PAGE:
Using aviation to help veterans adjust to civilian life

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One Alaska veteran believes aviation can give other veterans a chance at a new life and help stem the tragic suicide rate among his peers.

“Only one in four veterans say they had a civilian job lined up after they left the military,” said Kyle Kaiser, an Alaska-based U.S. Army veteran and president of VIPER Transitions (Veteran Internships Providing Employment Readiness). “People usually identify themselves according to the role they play in society. With an average of 200,000 veterans transitioning out of the military each year, approximately 150,000 exit unemployed. The fear of being ‘unqualified’ and incapable of achieving victory is manifested in unemployment, underemployment, and possibly homelessness.”

These emotions may contribute to the fact that an average of 17 veterans take their lives each day, according to a recent Department of Veterans Affairs study.

VIPER is looking to change that and help alleviate the shortage of A&P technicians. A recent Boeing study suggested that about 739,000 maintenance technicians worldwide will be needed to service the world’s commercial fleet over the next 20 years. 

VIPER’s purpose is to train and guarantee employment/career placement to veterans and military spouses. It assists applicants in career path decisions and coordinates placement in the program of their choice. VIPER “redefines what it means to transition,” according to the group’s website.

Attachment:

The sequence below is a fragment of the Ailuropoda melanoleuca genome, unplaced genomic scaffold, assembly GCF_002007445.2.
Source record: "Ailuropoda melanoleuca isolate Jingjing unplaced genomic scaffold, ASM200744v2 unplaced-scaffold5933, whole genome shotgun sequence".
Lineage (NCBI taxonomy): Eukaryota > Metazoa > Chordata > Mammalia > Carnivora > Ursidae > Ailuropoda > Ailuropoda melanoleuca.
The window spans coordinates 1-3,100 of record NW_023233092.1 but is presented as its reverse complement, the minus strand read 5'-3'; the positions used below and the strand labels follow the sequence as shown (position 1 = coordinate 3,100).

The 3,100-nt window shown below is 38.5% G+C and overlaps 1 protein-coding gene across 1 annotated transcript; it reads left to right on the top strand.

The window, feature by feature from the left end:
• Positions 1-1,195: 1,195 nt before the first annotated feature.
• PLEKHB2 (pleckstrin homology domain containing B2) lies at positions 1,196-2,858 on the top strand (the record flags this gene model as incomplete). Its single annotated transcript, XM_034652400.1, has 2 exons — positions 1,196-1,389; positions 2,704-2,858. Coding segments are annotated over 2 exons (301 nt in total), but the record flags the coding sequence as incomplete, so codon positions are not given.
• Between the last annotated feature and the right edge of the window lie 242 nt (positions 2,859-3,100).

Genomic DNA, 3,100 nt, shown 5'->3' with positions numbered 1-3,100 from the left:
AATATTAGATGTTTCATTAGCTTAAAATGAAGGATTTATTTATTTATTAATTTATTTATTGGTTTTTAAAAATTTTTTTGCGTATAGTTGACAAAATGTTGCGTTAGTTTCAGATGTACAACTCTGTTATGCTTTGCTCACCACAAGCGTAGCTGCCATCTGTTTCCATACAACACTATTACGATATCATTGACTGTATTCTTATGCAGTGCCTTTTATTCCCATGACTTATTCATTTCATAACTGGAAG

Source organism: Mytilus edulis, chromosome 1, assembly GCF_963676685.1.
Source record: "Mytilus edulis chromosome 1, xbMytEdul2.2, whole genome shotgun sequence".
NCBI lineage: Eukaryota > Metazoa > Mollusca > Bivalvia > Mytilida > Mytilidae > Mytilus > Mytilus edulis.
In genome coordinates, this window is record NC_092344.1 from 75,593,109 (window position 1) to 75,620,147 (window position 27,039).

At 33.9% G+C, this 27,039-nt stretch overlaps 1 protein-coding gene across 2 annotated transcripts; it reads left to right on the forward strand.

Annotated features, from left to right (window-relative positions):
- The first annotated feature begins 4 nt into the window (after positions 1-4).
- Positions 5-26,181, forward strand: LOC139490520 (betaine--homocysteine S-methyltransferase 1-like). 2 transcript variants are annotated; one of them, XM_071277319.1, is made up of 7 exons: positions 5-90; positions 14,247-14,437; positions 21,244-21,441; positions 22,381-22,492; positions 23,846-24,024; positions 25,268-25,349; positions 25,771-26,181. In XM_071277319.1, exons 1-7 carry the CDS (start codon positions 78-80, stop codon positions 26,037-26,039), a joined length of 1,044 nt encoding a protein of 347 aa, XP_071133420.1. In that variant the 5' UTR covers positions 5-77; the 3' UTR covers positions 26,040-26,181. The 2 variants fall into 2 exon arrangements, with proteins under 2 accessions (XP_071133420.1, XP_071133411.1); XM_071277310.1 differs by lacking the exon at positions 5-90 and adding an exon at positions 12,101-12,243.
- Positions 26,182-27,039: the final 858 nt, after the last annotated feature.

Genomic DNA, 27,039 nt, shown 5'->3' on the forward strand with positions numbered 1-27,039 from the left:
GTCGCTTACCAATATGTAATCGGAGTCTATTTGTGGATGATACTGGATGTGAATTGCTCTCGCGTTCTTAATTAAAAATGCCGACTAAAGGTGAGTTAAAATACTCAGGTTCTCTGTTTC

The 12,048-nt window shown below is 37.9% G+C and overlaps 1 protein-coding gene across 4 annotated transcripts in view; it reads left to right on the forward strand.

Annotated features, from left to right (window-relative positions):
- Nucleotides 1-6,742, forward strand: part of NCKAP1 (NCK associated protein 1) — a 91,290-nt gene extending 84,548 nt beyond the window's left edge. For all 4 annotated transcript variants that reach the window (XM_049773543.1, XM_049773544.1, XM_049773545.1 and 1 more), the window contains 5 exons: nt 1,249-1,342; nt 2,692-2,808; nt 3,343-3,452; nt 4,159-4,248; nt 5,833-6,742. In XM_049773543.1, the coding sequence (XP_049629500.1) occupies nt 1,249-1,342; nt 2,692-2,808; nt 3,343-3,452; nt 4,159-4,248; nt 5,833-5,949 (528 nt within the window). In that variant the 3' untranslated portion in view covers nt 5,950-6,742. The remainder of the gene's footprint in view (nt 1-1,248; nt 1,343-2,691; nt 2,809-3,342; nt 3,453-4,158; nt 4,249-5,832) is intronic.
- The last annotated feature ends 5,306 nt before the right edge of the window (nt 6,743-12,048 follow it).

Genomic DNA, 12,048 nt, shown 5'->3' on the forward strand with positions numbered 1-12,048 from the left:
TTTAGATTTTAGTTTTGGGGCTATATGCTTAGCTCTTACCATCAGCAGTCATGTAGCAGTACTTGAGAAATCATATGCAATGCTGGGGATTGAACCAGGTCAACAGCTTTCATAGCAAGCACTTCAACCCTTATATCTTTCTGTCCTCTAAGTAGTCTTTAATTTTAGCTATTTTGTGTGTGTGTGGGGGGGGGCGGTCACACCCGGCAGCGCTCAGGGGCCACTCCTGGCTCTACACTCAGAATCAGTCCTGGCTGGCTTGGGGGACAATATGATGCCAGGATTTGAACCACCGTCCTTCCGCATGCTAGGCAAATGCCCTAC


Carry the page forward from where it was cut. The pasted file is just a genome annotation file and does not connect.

The organization is in the process of launching the VIPER Aviation Maintenance Program, working with the FAA, the Aircraft Mechanics Fraternal Association, the Aeronautical Repair Station Association, and other groups on its design. The program would take veterans and spouses interested in aviation maintenance, provide the necessary training and industry contacts, and support processing with potential employers.

Kaiser began his efforts to help veterans and military spouses in 2017 through partnering with the International Brotherhood of Electrical Workers and the National Electrical Contractors Association to create the Veterans Electrical Entry Program (VEEP). Since starting VEEP, the group has expanded to other construction trades and industries: ironworkers; sheet metal workers; plumber pipe fitters; mechanics; medical lab technicians; and now, aviation technicians. VIPER ensures compliance on both sides as its business partners sign contracts with applicants that specify details of employment and required training needed for any position. The VIPER applicant then attends training to gain the necessary credentials for the chosen career.

Along with the A&P program, VIPER uses aviation in other ways to help veterans deal with acute stress that is often linked to unsuccessful transitions:


This post was originally published by AOPA on . Please visit the original post to read the complete article.

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